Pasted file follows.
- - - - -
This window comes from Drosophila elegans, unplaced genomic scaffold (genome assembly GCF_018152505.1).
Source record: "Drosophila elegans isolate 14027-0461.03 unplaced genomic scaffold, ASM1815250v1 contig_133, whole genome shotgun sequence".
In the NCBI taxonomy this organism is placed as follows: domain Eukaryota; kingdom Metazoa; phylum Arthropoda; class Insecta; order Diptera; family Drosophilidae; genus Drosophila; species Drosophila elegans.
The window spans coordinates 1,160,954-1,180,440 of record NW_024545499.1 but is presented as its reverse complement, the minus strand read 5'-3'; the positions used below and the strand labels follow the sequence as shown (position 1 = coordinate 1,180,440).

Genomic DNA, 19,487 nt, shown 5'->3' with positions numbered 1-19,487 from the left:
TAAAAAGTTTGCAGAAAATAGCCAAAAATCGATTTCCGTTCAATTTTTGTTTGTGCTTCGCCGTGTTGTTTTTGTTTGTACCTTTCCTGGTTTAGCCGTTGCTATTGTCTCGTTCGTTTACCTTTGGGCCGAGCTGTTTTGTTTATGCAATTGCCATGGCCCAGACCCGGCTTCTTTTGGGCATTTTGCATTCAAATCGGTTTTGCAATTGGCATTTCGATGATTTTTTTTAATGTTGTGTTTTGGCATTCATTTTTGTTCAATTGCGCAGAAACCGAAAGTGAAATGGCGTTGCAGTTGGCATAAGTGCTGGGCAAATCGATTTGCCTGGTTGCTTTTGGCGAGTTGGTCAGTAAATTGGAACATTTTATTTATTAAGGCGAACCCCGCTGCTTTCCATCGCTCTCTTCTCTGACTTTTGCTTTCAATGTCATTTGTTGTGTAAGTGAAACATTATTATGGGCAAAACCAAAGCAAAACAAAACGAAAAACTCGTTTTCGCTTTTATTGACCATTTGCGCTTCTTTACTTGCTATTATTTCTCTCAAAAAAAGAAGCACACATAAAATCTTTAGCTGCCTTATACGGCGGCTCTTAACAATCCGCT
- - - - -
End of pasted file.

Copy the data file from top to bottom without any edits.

This window comes from Drosophila elegans, unplaced genomic scaffold (genome assembly GCF_018152505.1).
Source record: "Drosophila elegans isolate 14027-0461.03 unplaced genomic scaffold, ASM1815250v1 contig_133, whole genome shotgun sequence".
In the NCBI taxonomy this organism is placed as follows: domain Eukaryota; kingdom Metazoa; phylum Arthropoda; class Insecta; order Diptera; family Drosophilidae; genus Drosophila; species Drosophila elegans.
The window spans coordinates 1,160,954-1,180,440 of record NW_024545499.1 but is presented as its reverse complement, the minus strand read 5'-3'; the positions used below and the strand labels follow the sequence as shown (position 1 = coordinate 1,180,440).

Genomic DNA, 19,487 nt, shown 5'->3' with positions numbered 1-19,487 from the left:
TAAAAAGTTTGCAGAAAATAGCCAAAAATCGATTTCCGTTCAATTTTTGTTTGTGCTTCGCCGTGTTGTTTTTGTTTGTACCTTTCCTGGTTTAGCCGTTGCTATTGTCTCGTTCGTTTACCTTTGGGCCGAGCTGTTTTGTTTATGCAATTGCCATGGCCCAGACCCGGCTTCTTTTGGGCATTTTGCATTCAAATCGGTTTTGCAATTGGCATTTCGATGATTTTTTTTAATGTTGTGTTTTGGCATTCATTTTTGTTCAATTGCGCAGAAACCGAAAGTGAAATGGCGTTGCAGTTGGCATAAGTGCTGGGCAAATCGATTTGCCTGGTTGCTTTTGGCGAGTTGGTCAGTAAATTGGAACATTTTATTTATTAAGGCGAACCCCGCTGCTTTCCATCGCTCTCTTCTCTGACTTTTGCTTTCAATGTCATTTGTTGTGTAAGTGAAACATTATTATGGGCAAAACCAAAGCAAAACAAAACGAAAAACTCGTTTTCGCTTTTATTGACCATTTGCGCTTCTTTACTTGCTATTATTTCTCTCAAAAAAAGAAGCACACATAAAATCTTTAGCTGCCTTATACGGCGGCTCTTAACAATCCGCT